There was, separately, a flurry of reporting over the summer about Pelosi’s husband, Paul Pelosi, and his recent purchases of $5 million worth of stock in Nvidia, a U.S.-based semiconductor manufacturer with an office in Taiwan. He reportedly dumped the stock for a $341,000 loss last week, possibly to stave off accusations of insider trading ahead of the Senate’s passage of the CHIPS and Science Act — which throws $76 billion in investment and tax credits to U.S. semiconductor production.
Taiwan is critical to the U.S. (and global) semiconductor market. The island makes most of the world’s advanced chips, Barron’s reported ahead of Pelosi’s trip; and even if the CHIPS Act serves its purpose, it will seemingly be indispensable for bringing the apparently woefully undertrained U.S. workforce up to speed. On Wednesday, Pelosi lunched with top executives of the Taiwan Semiconductor Manufacturing Company (one of Nvidia’s chief suppliers). They reportedly discussed the CHIPS Act and the company’s plans for a plant in Arizona, which puts it in line for the freshly passed congressional subsidies.
But if this was just a family portfolio stop, you’d think a Zoom would have sufficed. Whatever Pelosi had to discuss, it was worth doing in person, and at the risk of touching off the world’s second current territorial conflict involving a nuclear power. Looking at it that way, we might also note that Taiwan’s semiconductors, as The Diplomat reported last year, happen to “underwrite the U.S. Defense Industrial Complex.” TSMC’s chips in particular are currently needed to run the F-35 fighter jet, the Javelin missile, and a “wide range of ‘military-grade’ devices” for the U.S. military — all of which would be in high demand in the next world war.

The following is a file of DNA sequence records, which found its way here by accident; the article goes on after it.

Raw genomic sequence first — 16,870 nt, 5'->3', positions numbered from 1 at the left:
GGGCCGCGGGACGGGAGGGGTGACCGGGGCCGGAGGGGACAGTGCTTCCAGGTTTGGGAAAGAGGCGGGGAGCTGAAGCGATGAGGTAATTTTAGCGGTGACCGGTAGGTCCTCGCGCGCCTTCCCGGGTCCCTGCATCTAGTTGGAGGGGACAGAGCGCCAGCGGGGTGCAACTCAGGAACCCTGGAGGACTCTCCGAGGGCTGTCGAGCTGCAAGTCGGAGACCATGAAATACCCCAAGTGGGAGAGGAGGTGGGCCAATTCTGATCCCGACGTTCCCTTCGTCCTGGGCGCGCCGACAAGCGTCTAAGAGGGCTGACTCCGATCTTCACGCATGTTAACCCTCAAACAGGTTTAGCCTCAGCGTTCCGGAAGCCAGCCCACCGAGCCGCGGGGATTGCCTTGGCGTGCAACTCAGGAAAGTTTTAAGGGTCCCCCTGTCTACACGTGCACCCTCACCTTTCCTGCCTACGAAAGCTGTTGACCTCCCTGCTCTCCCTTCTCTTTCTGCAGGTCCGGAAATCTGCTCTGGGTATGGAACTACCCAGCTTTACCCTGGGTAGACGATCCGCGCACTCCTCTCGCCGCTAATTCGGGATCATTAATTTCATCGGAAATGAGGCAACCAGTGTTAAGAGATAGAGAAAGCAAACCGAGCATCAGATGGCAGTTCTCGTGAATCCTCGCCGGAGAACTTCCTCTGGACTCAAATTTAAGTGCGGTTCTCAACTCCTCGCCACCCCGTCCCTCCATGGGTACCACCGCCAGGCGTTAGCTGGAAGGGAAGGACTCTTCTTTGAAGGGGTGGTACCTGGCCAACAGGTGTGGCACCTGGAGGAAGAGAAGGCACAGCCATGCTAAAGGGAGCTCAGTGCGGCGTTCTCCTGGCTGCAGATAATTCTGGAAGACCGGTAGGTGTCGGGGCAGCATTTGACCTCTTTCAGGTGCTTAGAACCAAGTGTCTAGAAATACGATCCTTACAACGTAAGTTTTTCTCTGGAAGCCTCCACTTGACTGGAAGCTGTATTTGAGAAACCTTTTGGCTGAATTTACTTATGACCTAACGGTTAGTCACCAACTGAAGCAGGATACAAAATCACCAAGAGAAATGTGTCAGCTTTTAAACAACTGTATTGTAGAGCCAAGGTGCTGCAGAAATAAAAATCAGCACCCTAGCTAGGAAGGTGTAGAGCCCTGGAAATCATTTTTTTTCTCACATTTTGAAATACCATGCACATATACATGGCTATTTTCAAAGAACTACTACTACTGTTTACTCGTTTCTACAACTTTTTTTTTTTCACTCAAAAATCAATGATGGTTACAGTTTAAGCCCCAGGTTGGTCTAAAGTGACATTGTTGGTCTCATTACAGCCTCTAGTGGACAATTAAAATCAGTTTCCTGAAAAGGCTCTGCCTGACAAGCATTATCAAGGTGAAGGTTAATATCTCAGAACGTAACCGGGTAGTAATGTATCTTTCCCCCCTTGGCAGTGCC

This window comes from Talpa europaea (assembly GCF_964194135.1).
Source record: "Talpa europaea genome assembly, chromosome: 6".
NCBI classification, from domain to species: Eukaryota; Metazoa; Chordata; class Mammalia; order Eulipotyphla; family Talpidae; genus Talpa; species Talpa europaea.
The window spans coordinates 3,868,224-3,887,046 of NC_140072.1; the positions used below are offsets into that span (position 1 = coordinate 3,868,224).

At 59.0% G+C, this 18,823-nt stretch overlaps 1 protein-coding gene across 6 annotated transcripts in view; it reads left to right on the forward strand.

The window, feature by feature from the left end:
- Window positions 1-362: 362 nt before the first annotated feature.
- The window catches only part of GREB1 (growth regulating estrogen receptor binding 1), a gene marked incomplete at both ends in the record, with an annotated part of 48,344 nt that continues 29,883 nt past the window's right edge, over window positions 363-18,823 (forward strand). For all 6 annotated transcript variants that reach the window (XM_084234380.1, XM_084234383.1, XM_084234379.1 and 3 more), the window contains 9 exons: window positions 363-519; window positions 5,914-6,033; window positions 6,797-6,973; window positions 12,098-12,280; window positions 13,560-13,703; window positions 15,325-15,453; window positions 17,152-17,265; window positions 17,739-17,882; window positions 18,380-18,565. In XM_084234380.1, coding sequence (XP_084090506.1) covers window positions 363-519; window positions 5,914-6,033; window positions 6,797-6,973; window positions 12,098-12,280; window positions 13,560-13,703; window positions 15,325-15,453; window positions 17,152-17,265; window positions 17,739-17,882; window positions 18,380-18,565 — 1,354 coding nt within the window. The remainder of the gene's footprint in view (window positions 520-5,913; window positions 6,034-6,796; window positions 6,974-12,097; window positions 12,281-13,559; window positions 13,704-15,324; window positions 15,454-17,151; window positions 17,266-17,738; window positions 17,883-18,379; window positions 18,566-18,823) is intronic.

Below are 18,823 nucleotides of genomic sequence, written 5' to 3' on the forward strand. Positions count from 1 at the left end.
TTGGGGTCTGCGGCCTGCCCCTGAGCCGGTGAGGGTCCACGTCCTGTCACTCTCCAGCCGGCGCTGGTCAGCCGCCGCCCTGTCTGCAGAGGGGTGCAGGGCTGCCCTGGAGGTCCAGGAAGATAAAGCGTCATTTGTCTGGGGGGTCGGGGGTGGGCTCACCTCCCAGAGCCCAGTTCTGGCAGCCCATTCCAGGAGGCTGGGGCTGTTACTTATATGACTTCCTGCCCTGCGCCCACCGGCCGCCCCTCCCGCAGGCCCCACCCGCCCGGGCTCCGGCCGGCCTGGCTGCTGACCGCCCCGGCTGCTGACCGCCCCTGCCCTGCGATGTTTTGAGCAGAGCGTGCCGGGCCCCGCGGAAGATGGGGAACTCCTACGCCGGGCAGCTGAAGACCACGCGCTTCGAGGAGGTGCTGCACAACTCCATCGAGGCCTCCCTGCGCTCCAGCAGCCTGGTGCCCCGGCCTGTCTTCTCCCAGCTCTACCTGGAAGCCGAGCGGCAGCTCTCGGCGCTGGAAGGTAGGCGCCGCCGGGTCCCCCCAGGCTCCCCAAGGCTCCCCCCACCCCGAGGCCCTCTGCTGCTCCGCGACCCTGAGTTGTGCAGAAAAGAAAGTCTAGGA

Yet none of those explanations — not the venal stuff, nor the democratic principles, nor a lifetime of trolling China — seem wholly satisfying to me. It’s hard to see how the situation of anyone Pelosi might want to help was improved by this trip. A bit of arcane but at best forgettable China-bashing ahead of the midterms? Which seats in the House is that going to help the Democrats hold? (The “Nancy works for China” jokes were still flush on American-flag Twitter during the trip.)
Perhaps, at 82 years old, having promised to step down as speaker after the coming midterms, she’s just thinking about her legacy. And it is a legacy play, in a way: a bit of abstruse theater that does nothing to address any underlying crises and will possibly make everything worse. Maybe Speaker Pelosi just wanted to leave everyone with something to remember her by.
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Correction 8/4/22, 4:49 pm ET: In the initial version of this piece I referred to TSMC as Nvidia’s chief rival. In fact, as a commenter points out, they’re a major Nvidia supplier. Added a link to a story with more details.